Baltimore Judge

Joseph L. Carter, 86, a retired Baltimore judge who was chairman of Maryland's Republican State Central Committee in the early 1950s and was a past president of the University of Maryland Alumni Association, died of cancer Feb. 7 at a hospital in Baltimore.

He sat on the old Supreme Bench of Baltimore City for 22 years before retiring in 1974. Over the years, he became known for the stiff sentences he handed down in criminal cases for violent crimes. Before going on the bench, he had practiced law in Baltimore.

Judge Carter, a native of Allegany County, Md., was a 1925 graduate of the University of Maryland's law school. In 1950, he managed the successful gubernatorial campaign of his law school roommate and fellow Republican, Theodore R. McKeldin.


Bridge Champion

Jim Jacoby, 58, a World Bridge Federation grandmaster who wrote the syndicated Jacoby on Bridge newspaper column and who, with his father, developed the Jacoby Transfer Bid and the Jacoby Two No-Trump Convention, died of cancer Feb. 8 at a hospital in Dallas.

He won the first of 16 national titles in 1955. He belonged to the Dallas Aces from 1968 to 1973. In 1970, the team won the world championship Bermuda Bowl, the first U.S. victory since 1959. The Aces won again in 1971. The team broke up two years later.

Last year, Mr. Jacoby surpassed 25,000 master points, fifth best among active U.S. players and ninth best in the world. In 1988, he teamed with former Aces partners to win the World Men's Team Olympiad, the only championship a U.S. team had previously failed to capture. The same year, he won more master points than any other player in the world.


Dartmouth President

John Sloan Dickey, 83, a former president of Dartmouth College in Hanover, N.H., died of unreported causes Feb. 9 at a campus medical facility. He had lived on campus since a 1982 stroke.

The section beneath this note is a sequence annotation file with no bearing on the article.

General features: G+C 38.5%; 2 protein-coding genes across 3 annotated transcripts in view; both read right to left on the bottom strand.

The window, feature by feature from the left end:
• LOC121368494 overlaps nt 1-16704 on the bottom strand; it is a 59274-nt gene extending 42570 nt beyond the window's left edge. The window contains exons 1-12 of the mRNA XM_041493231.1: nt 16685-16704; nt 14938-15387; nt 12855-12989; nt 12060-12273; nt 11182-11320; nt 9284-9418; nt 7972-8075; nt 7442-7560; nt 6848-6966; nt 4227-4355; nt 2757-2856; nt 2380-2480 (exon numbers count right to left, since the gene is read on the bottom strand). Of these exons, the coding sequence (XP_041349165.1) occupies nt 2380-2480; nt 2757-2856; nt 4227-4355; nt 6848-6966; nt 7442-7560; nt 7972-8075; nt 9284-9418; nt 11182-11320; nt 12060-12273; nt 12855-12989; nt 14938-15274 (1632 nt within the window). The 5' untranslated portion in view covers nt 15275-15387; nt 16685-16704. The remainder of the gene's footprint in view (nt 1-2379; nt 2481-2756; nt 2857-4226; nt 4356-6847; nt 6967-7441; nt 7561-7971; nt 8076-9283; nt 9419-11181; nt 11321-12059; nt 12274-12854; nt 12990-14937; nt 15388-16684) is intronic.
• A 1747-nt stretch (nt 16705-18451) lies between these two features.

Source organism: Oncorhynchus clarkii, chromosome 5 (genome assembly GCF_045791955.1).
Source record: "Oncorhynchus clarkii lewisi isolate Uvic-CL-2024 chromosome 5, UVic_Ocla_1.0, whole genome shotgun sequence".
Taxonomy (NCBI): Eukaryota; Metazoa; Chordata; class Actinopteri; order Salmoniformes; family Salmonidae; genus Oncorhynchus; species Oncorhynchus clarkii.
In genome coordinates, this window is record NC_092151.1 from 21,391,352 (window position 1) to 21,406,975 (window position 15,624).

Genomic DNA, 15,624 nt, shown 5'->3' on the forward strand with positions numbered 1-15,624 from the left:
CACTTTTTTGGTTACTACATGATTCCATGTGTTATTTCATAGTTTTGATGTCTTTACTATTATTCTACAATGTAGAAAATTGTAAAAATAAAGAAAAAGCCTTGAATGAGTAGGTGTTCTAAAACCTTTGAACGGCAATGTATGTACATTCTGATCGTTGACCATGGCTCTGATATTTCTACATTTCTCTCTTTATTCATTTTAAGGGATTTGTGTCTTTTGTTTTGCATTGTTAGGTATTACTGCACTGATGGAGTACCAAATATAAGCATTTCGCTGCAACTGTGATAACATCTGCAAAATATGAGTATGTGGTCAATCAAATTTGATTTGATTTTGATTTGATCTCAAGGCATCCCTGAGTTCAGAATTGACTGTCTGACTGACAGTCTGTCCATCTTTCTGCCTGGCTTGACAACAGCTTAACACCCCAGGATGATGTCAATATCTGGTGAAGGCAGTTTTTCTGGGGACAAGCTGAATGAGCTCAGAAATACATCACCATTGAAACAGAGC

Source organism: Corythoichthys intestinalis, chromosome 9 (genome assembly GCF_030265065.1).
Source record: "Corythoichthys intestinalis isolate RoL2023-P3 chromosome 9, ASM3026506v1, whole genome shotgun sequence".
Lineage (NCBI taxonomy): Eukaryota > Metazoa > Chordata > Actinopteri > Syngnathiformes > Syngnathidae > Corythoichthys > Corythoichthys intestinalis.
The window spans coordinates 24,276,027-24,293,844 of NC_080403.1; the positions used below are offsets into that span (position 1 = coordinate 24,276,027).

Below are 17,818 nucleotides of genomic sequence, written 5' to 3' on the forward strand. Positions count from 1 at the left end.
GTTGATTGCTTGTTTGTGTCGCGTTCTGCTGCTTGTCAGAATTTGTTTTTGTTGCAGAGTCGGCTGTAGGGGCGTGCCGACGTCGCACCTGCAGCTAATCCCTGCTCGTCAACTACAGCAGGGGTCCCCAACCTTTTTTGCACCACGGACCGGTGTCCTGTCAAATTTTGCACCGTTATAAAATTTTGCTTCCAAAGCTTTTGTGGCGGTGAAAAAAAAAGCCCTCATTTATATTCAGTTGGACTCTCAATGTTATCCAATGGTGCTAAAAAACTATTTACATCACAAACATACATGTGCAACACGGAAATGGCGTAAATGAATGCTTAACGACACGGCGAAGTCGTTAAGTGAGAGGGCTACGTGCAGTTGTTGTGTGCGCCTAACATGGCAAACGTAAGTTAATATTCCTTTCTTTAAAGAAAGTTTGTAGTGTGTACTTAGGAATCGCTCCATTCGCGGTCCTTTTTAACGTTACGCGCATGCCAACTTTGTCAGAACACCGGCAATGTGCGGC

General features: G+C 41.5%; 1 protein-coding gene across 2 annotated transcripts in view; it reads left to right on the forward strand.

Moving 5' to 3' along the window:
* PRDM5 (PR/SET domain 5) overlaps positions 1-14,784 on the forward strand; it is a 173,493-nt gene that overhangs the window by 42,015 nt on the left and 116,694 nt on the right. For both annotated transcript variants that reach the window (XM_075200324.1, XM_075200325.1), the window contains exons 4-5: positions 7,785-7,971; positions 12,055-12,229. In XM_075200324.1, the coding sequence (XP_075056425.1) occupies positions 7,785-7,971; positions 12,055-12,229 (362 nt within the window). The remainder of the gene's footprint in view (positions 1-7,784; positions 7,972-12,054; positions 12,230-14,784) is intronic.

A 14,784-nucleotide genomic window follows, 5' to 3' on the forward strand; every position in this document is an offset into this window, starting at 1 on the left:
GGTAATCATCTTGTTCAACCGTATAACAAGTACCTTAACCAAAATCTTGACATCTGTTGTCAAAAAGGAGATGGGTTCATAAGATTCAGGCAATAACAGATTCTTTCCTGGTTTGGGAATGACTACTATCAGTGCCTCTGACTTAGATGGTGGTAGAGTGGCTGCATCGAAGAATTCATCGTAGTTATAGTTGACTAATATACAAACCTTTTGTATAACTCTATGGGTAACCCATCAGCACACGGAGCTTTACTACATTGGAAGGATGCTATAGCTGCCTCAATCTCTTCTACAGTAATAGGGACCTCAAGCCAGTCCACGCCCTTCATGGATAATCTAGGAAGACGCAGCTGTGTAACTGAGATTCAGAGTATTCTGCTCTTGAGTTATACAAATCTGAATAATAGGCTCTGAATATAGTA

He served as president for 25 years before retiring in 1970. During those years, he expanded Dartmouth's medical school and started Dartmouth's Equal Opportunity Program, which in a short time more than doubled the school's black enrollment.

Mr. Dickey, who was a 1929 Dartmouth graduate, received a degree from Harvard University law school in 1932. During World War II, he served as chief of the State Department's world trade intelligence division. He was a public liaison officer for the U.S. delegation to the 1945 San Francisco conference that established the United Nations. He later served on President Truman's Committee on Civil Rights.


New Jersey Congressman

Harry L. Towe, 92, a Republican who represented New Jersey's 9th District in the House of Representatives from 1943 to 1951, died Feb. 8 at his home in Lakewood, N.J. The cause of death was not reported.

He served on the Armed Services Committee before resigning from the House to become a deputy attorney general of New Jersey.

Mr. Towe, who was a native of Jersey City, attended the U.S. Naval Academy at Annapolis and graduated from the New Jersey Law School in 1925. He was assistant prosecutor of Bergen County, N.J., in 1931. He had a private law practice in Rutherford, N.J., until his retirement several years ago.



John Steinbeck IV, 44, a writer and son of the Nobel-winning author of "The Grapes of Wrath," died Feb. 7 at a hospital near Los Angeles after surgery for a back ailment.

He had been working on his autobiography, "Legacy," in which he intended to examine the genetics of chemical addiction and trace what he believed to be his father's alcoholism to his own. The younger Steinbeck had been a recovering alcoholic for three years.

As a freelance writer, he was published in many magazines, including the New Yorker. He wrote a nonfiction book, "In Touch," about his experiences in Vietnam, where he embraced the Buddhist philosophy. He was an Army veteran of the Vietnam War and later returned there to work as a freelance journalist, primarily for CBS.


N.H. Democrat

William L. "Bud" Dunfey, 65, a member of an international hotel family who had worked tirelessly since the early 1950s to build up the Democratic Party in a state long dominated by Republicans, died of cancer Feb. 9 at a hospital in Hanover, N.H.

He helped launch the careers of former New Hampshire governors John W. King and Hugh Gallen, former U.S. senators Thomas McIntyre and John Durkin, U.S. Rep. J. Oliva Huot and scores of state legislators. In 1960, he helped engineer the New Hampshire primary victory of Sen. John F. Kennedy (D-Mass.).

The Dunfeys operated the Statler Hotel and the restored Berkshire Place in New York, as well as the Ambassador East in Chicago, the Shoreham in Washington and the Marquette Inn in Minneapolis. The Parker House in Boston was renovated and restored to profitability by the Dunfeys in the 1970s. The company, now known as the Omni Hotels, was sold by the family in the 1980s.